The acquisition, which is to be completed through a court-sanctioned scheme of arrangement under Part 26 of the UK Companies Act, will see Caesars UK Bidco subsidiary acquire the business.
Under that section of the Companies Act, it would require at least 75% of shareholders to vote in favour of the transaction for it to go ahead.
In a letter to shareholders, William Hill chair Roger Devlin looked to talk up the benefits of the deal. He pointed out that Caesars’ 272 pence per share bid represents a 57.6% premium on the operator’s closing share price of 172.55 pence on 1 September, the last business day before the offer was made.
In addition, this represents a 80.7% premium on the volume-weighted average closing price of 150.54 pence per share for the three months to 24 September, the last day before the offer period began.
Devlin said the bid reflected both the “significant progress” the business had made over the past 18 months, as well as the risks and significant investments required to maximise opportunities in the US.
In terms of strategic progress, Devlin said William Hill’s leadership had improved the quality of its products and enhanced customer experience, while taking decisive action to reshape its retail business in the face of structural regulatory headwinds.
The novel coronavirus (Covid-19) shut-down had also permitted the operator to further develop its product and experience, while its £224m share placement strengthened the operator’s balance sheet, Devlin wrote.
In considering the offer, Devin explained that the board had considered a number of factors affecting the opportunities and risks ahead for the operator. He pointed out that while the Caesars joint venture had helped the operator establish a leading position across the states, the structure of the deal would have to change, allowing for greater integration of each partners’ assets, to drive further growth.
Furthermore, there was significant potential for regulatory disruption in Great Britain and Europe, while Covid-19 could cause a long-term hit for sports schedules, retail operations and consumer confidence.
In deciding to recommend the deal, Devlin explained that the board had taken into account the interests of all stakeholders. He highlighted the “high value” Caesars placed on William Hill employees, and said that it would allow the operator to implement employee retention arrangements to ensure key staff were kept on and treated fairly. This includes a £2.1m retention package for chief executive Ulrik Bengtsson and finance chief Matt Ashley.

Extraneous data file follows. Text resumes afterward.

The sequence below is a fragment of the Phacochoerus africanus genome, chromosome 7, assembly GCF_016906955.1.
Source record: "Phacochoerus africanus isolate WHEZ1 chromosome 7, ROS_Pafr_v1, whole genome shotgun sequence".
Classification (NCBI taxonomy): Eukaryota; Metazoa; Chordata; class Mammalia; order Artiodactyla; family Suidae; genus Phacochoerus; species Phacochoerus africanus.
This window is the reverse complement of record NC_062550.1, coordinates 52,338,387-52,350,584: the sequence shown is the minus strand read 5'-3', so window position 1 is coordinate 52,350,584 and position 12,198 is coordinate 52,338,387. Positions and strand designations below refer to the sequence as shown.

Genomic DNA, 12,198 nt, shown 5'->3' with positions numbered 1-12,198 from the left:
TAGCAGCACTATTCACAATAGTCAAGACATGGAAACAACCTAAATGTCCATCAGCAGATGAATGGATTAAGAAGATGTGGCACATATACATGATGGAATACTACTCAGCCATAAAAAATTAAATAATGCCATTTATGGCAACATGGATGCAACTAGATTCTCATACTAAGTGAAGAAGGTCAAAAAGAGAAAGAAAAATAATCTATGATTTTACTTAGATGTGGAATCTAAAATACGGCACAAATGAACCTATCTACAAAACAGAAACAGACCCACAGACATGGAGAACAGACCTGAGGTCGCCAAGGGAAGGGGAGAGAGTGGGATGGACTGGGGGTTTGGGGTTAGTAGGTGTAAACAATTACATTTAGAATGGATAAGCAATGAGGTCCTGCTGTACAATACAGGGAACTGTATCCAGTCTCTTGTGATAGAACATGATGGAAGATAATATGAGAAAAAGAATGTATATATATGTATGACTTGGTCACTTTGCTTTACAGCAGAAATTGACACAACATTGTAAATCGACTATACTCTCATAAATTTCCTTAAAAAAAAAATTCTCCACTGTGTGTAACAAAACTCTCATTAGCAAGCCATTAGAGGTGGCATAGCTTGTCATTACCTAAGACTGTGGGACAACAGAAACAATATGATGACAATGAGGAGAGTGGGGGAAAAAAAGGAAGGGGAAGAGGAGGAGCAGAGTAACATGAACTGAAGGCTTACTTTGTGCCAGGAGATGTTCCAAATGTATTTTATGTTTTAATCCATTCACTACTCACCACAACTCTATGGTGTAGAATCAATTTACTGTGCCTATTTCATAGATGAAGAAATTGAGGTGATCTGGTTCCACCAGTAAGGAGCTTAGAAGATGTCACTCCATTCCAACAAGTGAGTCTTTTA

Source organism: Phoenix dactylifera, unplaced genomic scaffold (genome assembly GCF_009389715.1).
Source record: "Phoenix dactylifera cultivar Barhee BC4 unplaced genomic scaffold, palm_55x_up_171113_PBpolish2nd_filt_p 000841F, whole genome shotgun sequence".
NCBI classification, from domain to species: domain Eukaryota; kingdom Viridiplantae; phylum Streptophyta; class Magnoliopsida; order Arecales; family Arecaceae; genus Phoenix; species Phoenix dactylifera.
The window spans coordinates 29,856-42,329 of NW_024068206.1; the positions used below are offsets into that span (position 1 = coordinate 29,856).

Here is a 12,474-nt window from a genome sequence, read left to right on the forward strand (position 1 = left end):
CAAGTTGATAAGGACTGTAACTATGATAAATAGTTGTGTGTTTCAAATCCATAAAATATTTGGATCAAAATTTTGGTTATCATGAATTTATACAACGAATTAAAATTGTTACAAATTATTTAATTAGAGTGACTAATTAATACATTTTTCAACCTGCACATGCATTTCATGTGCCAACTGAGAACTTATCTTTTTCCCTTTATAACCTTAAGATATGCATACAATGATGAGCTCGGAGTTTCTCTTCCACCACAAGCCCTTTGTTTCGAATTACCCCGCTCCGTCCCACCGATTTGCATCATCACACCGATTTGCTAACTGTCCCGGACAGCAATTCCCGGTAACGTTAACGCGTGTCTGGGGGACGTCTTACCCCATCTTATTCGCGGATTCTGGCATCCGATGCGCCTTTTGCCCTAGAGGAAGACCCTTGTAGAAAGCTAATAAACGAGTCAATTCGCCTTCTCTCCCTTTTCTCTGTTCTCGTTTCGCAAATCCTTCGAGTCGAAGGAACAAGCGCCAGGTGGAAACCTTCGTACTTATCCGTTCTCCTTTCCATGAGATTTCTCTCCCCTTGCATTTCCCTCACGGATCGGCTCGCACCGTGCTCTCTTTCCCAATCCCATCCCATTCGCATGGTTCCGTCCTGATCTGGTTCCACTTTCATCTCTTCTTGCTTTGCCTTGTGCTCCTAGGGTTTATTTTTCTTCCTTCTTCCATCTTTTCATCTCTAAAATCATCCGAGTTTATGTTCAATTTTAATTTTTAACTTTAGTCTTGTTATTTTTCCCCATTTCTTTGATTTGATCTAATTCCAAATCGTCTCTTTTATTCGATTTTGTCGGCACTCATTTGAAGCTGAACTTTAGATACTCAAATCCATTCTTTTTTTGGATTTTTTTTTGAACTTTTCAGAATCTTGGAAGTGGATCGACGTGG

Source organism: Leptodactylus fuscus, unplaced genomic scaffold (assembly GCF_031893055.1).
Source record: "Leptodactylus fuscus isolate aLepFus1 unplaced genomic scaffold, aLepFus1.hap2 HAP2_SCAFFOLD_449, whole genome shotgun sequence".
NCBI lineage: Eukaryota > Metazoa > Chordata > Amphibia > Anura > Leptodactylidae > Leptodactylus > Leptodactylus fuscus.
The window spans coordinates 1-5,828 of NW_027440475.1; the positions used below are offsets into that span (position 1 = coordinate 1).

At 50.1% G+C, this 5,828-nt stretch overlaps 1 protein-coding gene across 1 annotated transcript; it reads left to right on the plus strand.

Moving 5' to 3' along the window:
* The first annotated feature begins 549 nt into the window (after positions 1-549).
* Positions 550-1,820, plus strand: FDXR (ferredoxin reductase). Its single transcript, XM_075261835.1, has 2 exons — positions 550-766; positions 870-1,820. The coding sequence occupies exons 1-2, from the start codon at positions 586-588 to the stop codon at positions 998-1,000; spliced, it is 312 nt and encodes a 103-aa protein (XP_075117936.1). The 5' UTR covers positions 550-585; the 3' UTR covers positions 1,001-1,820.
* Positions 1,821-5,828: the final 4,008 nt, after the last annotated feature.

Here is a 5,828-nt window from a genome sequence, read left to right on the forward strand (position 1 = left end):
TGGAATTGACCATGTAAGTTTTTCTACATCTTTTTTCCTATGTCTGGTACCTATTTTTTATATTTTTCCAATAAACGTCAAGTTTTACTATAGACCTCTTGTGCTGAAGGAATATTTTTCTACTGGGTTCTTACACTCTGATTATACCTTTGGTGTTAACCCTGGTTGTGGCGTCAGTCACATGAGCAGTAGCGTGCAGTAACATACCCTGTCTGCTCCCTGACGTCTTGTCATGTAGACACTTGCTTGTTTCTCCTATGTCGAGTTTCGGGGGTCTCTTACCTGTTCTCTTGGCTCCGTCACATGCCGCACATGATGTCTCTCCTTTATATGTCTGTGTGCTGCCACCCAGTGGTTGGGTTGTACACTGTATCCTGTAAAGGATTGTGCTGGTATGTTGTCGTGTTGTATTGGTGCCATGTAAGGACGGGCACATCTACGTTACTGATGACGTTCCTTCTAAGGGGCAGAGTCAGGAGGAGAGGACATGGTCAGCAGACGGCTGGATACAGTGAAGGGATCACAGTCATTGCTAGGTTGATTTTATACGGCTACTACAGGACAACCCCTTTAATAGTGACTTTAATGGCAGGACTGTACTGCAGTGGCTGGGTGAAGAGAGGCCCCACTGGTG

Furthermore, he noted, Caesars had committed to maintaining compensation, benefits and redundancy agreements applicable to the operator’s staff until 31 December 2022.
Once the planned divestment of the William Hill International business was completed, it would look to make the acquirer do the same. This potential acquirer would also be expected to have “aligned objectives and approaches” for the international business, and committed to achieving its current longer-term strategy.
All other office locations would be maintained following completion of the deal, and the operator’s headquarters would be retained until the international divestment is finalised.
As well as protecting a number of existing assets, the acquisition would also allow for significant development and expansion of the US business, Devlin continued. Not only would it be able to offer a more unified customer experience by consolidating apps and wallets, but this would be underpinned by William Hill’s Liberty Technology platform.
It would also be able to leverage Caesars’ partnerships with sports teams, leagues and events – including its exclusive partnership with the National Football League (NFL).
Caesars also aims to pursue a “more integrated arrangement” with a media business, something that the William Hill deal would facilitate, and the operator would also gain full access to the 60m-strong Caesars Rewards loyalty database.
This, it believes, could ultimately generate online betting and gaming revenue of between $600m and $700m in its 2021 fiscal year.
The William Hill directors consider that the terms of the acquisition are in the best interests of William Hill shareholders as a whole,” Devlin wrote in conclusion.
He pointed out that the board, which holds 2.1m shares in the business, or 0.2% of its issued share capital, had already committed to backing the bid.
In related news, Apollo Global Management, the private equity giant that made a rival proposal to acquire William Hill, has been given a deadline of 12 November to make a firm offer for the business, or withdraw from the process.
While Apollo put forward a proposal before Caesars, it is yet to follow up with a concrete offer. However should this be accepted, William Hill would lose US market access, with Caesars saying in its bid that it would cancel its joint venture with the operator if Apollo’s bid was selected.
Shares in William Hill plc were trading down 0.54% at 277.50 per share in London this morning (26 October), while shares in Caesars closed up 1.03% at $54.69 per share on Friday (23 October).